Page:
As President Donald Trump enjoys his state visit to Great Britain, back at home his expanding trade and tariff war has members of his administration and Republican lawmakers increasingly worried, according to Politico:
Trump says he’ll hit Mexico with escalating tariffs starting next Monday unless the country does more to stem the flow of Central American migrants seeking asylum in the United States. The threat is already infuriating lawmakers, who warn that such a move could damage a strong U.S. economy and undermine efforts to win congressional approval of the USMCA, one of Trump’s top legislative priorities.
Normally compliant GOP members of Congress are starting to speak out, noting that the trade war is devastating their home states and leading to economic struggles for their constituents, with Texas Republican Senator John Cornyn saying the new tariffs on Mexico could be so damaging that “I don’t even want to think about it.”
Senator Joni Ernst said she spoke with Trump on the phone last Friday, and she tried to make him understand that free trade is essential to the economic health of the country and her state, which is heavily reliant on agriculture:
“He’s a tariff guy.”
“I’m not pleased. Hopefully he’ll be receptive. But right now he’s not that receptive.”
Even the normally supportive Rand Paul (R-KY) warned that the Trump trade war could lead to another Great Depression:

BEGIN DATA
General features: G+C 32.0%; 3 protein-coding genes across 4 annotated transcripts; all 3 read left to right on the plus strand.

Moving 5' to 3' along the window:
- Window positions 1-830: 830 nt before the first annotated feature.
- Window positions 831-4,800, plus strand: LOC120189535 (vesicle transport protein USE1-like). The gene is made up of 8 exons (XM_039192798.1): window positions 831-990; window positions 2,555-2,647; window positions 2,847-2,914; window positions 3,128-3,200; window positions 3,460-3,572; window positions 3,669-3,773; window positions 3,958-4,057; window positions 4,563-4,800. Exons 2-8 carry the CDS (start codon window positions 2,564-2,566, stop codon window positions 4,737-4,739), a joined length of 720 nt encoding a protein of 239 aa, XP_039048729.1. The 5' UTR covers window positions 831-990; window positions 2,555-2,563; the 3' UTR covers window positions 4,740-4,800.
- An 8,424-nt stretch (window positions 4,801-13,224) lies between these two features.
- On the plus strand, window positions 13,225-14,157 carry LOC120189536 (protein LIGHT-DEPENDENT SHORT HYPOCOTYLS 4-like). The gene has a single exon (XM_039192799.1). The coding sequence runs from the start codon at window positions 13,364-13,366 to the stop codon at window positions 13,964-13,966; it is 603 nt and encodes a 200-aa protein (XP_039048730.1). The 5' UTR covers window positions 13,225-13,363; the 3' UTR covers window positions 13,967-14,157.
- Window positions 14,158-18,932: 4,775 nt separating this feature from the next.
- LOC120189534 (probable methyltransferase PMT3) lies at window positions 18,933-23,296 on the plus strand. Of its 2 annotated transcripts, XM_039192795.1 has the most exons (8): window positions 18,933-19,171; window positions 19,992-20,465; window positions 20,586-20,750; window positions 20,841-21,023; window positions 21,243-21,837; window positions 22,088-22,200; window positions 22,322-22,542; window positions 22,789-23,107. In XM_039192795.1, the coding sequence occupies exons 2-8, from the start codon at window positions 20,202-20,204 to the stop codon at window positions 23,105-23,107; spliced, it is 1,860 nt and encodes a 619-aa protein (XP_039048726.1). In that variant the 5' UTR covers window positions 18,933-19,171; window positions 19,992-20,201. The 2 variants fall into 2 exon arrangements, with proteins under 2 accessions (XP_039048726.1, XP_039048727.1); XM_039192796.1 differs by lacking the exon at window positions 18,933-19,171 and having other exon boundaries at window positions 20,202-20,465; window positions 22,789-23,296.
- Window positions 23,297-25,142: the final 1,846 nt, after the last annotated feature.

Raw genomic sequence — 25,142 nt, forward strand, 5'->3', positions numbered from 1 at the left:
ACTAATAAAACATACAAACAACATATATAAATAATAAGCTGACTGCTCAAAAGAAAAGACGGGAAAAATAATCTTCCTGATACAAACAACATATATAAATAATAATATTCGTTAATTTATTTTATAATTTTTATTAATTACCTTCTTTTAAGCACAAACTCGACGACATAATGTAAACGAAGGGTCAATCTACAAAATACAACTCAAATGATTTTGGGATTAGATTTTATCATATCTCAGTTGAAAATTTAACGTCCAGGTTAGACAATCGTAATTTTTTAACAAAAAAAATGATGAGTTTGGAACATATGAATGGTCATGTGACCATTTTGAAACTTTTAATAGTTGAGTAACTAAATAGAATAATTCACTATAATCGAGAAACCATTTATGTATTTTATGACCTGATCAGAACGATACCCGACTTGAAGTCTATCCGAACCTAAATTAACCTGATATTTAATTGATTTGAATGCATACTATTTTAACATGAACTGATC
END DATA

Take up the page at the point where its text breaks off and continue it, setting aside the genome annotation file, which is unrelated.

“I’m concerned both with China and Mexico. Worldwide tariffs are what led to the exacerbation of the Great Depression. … Tariffs are a bad idea. Interruption of trade is a bad idea.”
The administration is also getting significant pushback to the trade tariffs from business and financial groups:
Business groups are warning that the tariffs would raise consumer prices on everything from automobiles to avocados. An analysis by the (U.S.) Chamber (of Commerce) found that a 5 percent tariff would result in a potential tax increase on U.S. businesses and consumers of $17 billion. That would jump to $86 billion if the tariffs were to reach 25 percent, which Trump said would happen on Oct. 1 if no agreement has been reached.
But with Trump unwilling to listen to advice or accept the opinions of others, the United States could be headed for a disastrous economic future that might wind up sinking the president’s re-election efforts.
Featured Image Via the BBC